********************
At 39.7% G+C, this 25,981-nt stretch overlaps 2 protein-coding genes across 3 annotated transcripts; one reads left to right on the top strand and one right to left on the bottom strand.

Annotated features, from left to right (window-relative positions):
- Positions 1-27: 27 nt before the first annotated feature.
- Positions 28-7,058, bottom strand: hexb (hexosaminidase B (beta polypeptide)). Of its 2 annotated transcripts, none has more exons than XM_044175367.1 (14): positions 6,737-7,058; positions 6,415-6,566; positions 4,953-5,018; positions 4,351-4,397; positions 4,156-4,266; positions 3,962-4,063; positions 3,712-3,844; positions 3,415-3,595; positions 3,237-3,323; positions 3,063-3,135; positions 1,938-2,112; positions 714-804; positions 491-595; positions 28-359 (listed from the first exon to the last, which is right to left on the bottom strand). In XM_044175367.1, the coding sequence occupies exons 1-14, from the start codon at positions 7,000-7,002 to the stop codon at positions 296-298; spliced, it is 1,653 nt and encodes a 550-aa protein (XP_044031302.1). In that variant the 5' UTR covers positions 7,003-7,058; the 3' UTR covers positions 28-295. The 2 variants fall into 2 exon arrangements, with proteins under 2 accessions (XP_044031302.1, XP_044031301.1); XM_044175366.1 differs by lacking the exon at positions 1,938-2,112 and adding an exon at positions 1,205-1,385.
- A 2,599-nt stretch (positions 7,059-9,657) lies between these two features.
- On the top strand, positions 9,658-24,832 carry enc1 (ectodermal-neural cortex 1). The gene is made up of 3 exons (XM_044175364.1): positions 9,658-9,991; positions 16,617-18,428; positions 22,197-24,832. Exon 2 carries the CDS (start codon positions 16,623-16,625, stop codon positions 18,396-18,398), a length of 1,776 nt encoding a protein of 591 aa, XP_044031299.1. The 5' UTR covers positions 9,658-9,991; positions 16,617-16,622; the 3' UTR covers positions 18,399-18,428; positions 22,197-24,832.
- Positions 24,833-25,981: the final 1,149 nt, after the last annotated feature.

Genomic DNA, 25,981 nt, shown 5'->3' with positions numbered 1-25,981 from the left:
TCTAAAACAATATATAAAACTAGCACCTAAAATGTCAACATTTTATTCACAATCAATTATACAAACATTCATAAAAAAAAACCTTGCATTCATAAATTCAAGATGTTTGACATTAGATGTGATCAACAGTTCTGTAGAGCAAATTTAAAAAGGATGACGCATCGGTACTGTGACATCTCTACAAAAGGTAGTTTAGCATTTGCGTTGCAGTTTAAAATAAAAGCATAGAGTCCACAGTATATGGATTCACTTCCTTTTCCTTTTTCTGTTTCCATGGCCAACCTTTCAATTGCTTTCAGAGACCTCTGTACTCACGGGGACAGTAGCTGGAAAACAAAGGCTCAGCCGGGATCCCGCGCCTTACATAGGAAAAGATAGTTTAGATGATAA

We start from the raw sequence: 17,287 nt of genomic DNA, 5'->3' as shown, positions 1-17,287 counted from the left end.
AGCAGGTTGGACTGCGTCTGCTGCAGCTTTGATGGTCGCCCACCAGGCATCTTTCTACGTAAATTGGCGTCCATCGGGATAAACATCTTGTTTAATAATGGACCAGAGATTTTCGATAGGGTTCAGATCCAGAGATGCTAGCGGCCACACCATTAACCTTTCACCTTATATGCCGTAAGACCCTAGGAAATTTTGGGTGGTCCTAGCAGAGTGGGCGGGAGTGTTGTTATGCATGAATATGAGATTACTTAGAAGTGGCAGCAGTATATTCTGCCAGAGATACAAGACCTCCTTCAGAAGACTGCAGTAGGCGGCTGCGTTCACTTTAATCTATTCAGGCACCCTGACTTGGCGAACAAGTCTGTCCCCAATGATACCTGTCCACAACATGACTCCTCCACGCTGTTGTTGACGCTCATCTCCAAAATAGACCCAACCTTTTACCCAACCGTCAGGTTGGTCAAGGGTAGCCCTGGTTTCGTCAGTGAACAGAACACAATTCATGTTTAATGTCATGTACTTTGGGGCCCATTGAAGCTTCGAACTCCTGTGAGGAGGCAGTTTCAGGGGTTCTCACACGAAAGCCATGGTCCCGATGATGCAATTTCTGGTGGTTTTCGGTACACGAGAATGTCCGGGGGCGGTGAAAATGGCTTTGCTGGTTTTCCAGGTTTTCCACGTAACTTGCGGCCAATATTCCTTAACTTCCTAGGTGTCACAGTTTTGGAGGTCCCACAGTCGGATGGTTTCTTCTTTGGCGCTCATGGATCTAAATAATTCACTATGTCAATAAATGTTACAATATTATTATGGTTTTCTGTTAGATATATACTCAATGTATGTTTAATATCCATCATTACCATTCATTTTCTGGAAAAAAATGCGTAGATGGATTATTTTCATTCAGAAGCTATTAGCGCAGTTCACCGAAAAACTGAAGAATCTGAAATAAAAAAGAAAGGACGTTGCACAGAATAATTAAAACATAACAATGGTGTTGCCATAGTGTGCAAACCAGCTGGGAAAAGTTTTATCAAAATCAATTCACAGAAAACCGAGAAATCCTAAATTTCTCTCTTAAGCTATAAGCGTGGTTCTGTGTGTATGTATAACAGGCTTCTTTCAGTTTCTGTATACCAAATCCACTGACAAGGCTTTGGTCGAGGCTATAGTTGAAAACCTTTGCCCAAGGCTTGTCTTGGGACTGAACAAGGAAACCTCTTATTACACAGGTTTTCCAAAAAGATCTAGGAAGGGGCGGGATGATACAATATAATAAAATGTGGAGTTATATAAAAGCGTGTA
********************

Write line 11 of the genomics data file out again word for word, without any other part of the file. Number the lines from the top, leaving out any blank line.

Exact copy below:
AGCAGGTTGGACTGCGTCTGCTGCAGCTTTGATGGTCGCCCACCAGGCATCTTTCTACGTAAATTGGCGTCCATCGGGATAAACATCTTGTTTAATAATGGACCAGAGATTTTCGATAGGGTTCAGATCCAGAGATGCTAGCGGCCACACCATTAACCTTTCACCTTATATGCCGTAAGACCCTAGGAAATTTTGGGTGGTCCTAGCAGAGTGGGCGGGAGTGTTGTTATGCATGAATATGAGATTACTTAGAAGTGGCAGCAGTATATTCTGCCAGAGATACAAGACCTCCTTCAGAAGACTGCAGTAGGCGGCTGCGTTCACTTTAATCTATTCAGGCACCCTGACTTGGCGAACAAGTCTGTCCCCAATGATACCTGTCCACAACATGACTCCTCCACGCTGTTGTTGACGCTCATCTCCAAAATAGACCCAACCTTTTACCCAACCGTCAGGTTGGTCAAGGGTAGCCCTGGTTTCGTCAGTGAACAGAACACAATTCATGTTTAATGTCATGTACTTTGGGGCCCATTGAAGCTTCGAACTCCTGTGAGGAGGCAGTTTCAGGGGTTCTCACACGAAAGCCATGGTCCCGATGATGCAATTTCTGGTGGTTTTCGGTACACGAGAATGTCCGGGGGCGGTGAAAATGGCTTTGCTGGTTTTCCAGGTTTTCCACGTAACTTGCGGCCAATATTCCTTAACTTCCTAGGTGTCACAGTTTTGGAGGTCCCACAGTCGGATGGTTTCTTCTTTGGCGCTCATGGATCTAAATAATTCACTATGTCAATAAATGTTACAATATTATTATGGTTTTCTGTTAGATATATACTCAATGTATGTTTAATATCCATCATTACCATTCATTTTCTGGAAAAAAATGCGTAGATGGATTATTTTCATTCAGAAGCTATTAGCGCAGTTCACCGAAAAACTGAAGAATCTGAAATAAAAAAGAAAGGACGTTGCACAGAATAATTAAAACATAACAATGGTGTTGCCATAGTGTGCAAACCAGCTGGGAAAAGTTTTATCAAAATCAATTCACAGAAAACCGAGAAATCCTAAATTTCTCTCTTAAGCTATAAGCGTGGTTCTGTGTGTATGTATAACAGGCTTCTTTCAGTTTCTGTATACCAAATCCACTGACAAGGCTTTGGTCGAGGCTATAGTTGAAAACCTTTGCCCAAGGCTTGTCTTGGGACTGAACAAGGAAACCTCTTATTACACAGGTTTTCCAAAAAGATCTAGGAAGGGGCGGGATGATACAATATAATAAAATGTGGAGTTATATAAAAGCGTGTA